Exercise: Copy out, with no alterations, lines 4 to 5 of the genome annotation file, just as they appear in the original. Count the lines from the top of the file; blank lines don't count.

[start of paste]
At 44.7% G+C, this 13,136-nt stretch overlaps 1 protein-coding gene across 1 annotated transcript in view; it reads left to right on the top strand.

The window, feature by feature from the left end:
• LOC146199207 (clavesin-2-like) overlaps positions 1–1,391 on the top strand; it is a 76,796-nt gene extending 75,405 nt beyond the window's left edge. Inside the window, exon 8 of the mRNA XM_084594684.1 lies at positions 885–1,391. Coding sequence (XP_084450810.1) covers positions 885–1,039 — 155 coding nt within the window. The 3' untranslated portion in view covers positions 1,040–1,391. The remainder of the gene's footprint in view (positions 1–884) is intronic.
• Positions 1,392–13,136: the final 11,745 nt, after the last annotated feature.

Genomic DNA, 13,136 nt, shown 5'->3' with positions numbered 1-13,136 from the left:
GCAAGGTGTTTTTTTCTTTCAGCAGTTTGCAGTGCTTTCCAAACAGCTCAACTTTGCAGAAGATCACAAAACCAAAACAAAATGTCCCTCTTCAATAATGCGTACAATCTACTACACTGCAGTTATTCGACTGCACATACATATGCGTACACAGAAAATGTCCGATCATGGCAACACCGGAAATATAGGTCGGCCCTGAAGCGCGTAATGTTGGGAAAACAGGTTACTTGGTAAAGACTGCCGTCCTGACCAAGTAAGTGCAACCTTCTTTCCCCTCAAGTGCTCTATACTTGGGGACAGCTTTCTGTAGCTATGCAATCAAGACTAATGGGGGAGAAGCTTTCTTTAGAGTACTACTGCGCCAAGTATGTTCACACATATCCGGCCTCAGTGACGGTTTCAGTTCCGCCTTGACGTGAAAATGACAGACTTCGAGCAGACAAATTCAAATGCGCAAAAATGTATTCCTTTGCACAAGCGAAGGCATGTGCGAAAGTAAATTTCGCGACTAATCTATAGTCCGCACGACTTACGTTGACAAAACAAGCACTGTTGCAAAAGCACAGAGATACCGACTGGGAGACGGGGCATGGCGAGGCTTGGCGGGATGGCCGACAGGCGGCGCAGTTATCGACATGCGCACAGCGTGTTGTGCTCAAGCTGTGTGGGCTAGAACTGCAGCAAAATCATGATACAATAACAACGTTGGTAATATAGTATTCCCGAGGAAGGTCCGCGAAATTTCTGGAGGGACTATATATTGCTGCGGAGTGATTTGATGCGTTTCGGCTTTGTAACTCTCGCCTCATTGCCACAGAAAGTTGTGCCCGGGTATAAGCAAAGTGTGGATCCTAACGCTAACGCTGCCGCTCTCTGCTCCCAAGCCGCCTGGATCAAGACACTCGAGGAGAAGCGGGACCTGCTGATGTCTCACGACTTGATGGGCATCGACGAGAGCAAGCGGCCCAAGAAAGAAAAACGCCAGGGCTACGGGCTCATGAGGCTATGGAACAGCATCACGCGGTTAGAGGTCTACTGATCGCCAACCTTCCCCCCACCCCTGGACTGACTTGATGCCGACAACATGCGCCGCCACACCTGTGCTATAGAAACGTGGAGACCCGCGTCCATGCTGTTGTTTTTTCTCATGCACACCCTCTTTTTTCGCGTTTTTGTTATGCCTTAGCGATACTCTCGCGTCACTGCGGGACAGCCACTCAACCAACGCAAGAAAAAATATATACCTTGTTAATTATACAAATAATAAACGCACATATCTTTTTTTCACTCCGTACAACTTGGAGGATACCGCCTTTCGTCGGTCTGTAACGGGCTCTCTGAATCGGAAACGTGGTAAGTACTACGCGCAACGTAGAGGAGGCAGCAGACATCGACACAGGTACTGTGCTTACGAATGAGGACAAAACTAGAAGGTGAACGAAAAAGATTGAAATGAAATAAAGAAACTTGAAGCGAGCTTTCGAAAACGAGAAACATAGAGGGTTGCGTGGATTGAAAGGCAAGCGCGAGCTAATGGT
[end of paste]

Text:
• Positions 1,392–13,136: the final 11,745 nt, after the last annotated feature.

Genomic DNA, 13,136 nt, shown 5'->3' with positions numbered 1-13,136 from the left: